Under the overarching theme of ‘Own IT. Secure IT. Protect IT.’, the 16th annual National Cybersecurity Awareness Month (NCSAM) is focused on encouraging personal accountability and proactive behavior in security best practices, digital privacy and draw attention to careers in cybersecurity. This week we discuss what is meant by Protect IT!
If You Connect, You Must Protect: updating to the latest security software, web browser and operating systems
Three things everyone should know and accept:
- Protecting yourself and your family on the internet is your own responsibility
- Proper security is never “set-it-and-forget-it”
- Great security is always multi-layered, securing all possible points of attack
When anyone sends anything out over the internet it goes from them to a computer application running on an operating system that gets the information ready to travel at which time it is sent to the network interface card or device that connects to cabling leading to a router that ultimately connects to the internet. Once there, it hops around several other routers on its way and eventually lands at its destination where it runs back up through the cable to the network interface card or device in the computer that is running an operating system that hosts an application which presents the received data to another user.
It's a long trip, and every step along the path requires proper security. The security software protecting each of those stops must be kept fully patched and updated. If the application runs on a web browser then that, too, must be properly protected.
Remember that it only takes one weak link to defeat the whole chain of security, so equal vigilance must be practiced every step of the way.
Stay Protected While Connected: Wi-Fi safety
Wi-fi access points (AP) represent the most vulnerable door to your virtual home. So many users fail to establish a password for their AP meaning that anyone passing by in a car can connect and use internet access via their account. If they do anything nefarious and someone traces it back, the owner of that AP will quickly wish they had established a password.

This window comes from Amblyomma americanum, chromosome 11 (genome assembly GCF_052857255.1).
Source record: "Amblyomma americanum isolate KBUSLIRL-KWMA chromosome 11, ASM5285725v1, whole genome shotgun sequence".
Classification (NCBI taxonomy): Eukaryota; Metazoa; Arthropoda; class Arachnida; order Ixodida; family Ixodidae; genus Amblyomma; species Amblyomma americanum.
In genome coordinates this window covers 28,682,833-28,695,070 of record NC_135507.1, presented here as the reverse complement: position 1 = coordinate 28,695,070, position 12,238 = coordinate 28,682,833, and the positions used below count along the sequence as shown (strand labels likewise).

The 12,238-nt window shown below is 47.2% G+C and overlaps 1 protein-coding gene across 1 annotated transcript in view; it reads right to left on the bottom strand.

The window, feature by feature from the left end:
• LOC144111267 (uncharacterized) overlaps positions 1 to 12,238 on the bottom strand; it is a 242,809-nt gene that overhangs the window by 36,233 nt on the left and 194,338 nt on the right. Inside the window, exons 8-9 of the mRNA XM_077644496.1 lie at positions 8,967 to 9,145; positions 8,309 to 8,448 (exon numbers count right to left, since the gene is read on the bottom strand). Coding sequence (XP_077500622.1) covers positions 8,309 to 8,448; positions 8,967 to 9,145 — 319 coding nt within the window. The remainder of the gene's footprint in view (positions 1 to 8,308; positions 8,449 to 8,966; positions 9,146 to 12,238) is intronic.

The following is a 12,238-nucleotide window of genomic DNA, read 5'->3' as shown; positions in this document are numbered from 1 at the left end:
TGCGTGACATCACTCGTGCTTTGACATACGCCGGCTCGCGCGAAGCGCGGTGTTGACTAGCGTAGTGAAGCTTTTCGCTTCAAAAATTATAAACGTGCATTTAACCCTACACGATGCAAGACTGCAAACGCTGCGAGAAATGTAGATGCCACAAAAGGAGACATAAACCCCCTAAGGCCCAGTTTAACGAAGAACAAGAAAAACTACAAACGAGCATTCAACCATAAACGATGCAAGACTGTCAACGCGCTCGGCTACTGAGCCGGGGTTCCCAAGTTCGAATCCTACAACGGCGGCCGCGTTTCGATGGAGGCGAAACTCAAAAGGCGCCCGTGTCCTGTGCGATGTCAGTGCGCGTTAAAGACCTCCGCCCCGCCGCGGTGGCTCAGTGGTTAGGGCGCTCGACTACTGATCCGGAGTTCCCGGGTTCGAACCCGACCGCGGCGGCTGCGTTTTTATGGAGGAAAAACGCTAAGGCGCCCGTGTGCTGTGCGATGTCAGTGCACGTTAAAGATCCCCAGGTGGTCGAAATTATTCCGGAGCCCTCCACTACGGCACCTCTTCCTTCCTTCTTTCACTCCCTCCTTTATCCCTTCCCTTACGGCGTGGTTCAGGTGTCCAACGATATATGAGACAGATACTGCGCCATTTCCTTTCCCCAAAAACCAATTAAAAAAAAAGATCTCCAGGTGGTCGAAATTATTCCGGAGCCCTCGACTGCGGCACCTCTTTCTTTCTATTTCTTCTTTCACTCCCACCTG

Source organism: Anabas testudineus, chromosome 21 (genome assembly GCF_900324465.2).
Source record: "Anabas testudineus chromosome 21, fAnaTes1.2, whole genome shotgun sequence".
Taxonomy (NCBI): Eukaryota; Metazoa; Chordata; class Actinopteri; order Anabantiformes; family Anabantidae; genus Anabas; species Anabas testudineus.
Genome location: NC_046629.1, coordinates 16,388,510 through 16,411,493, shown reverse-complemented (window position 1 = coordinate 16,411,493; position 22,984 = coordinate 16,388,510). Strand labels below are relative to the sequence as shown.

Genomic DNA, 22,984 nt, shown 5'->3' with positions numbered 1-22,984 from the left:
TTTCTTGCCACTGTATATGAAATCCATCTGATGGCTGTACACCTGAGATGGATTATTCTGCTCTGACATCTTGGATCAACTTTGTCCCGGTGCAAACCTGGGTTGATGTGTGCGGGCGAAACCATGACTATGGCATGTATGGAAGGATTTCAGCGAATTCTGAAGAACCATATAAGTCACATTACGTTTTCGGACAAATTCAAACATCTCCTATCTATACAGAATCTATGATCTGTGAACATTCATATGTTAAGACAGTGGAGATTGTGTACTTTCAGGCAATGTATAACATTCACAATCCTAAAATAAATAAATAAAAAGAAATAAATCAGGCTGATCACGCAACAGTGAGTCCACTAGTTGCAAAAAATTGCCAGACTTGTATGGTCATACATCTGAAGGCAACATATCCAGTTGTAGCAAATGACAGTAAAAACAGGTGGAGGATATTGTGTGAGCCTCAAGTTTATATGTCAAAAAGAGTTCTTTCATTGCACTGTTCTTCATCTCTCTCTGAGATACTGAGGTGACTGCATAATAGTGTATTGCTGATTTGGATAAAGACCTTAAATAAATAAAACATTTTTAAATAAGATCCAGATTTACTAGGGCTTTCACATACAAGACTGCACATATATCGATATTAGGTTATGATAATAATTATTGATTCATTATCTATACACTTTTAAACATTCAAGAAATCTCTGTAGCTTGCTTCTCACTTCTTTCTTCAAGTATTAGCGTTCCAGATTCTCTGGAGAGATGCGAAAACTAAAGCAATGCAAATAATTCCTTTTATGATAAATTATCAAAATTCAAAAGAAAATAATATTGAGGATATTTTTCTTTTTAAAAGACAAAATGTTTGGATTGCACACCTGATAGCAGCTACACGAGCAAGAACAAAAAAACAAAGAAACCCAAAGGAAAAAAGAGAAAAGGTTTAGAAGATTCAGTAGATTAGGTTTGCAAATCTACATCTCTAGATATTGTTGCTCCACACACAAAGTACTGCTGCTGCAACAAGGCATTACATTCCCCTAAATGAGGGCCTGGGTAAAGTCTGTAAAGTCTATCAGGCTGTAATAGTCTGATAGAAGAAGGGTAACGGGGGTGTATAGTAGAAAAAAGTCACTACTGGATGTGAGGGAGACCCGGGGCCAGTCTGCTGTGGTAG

Beyond having a password on the AP/router, many devices are emerging in the market that monitor all wi-fi devices to detect unusual activity. This represents a major new weapon in the war on hackers.
If You Collect It, Protect It: keeping customer/consumer data and information safe
The European Union (EU) took a major leap over others with the introduction of their General Data Protection Regulation (GDPR). This sweeping legislation impacts anyone anywhere who maintains information about any EU citizen, making it clear that every citizen has “the right to be forgotten” meaning that any information about any EU citizen must be completely removed upon request. Implications of the regulation extend far beyond this simple example, but it is the clearest call for accountability yet.
The California Consumer Privacy Act (CCPA) which takes effect in January 2020 is the first American attempt to provide the protection of GDPR. Residents will have the right to see all information being maintained by any organization at least twice each year.
For organizations these advances represent a new level of accountability for the protection of consumer data. For consumers this represents the first steps on the road to greater confidence when conducting business with anyone.
From its inception 50 years ago, the internet has been a network of networks. Anyone and everyone who uses this conveyance must take responsibility and understand their role in keeping everyone’s information private and everyone safe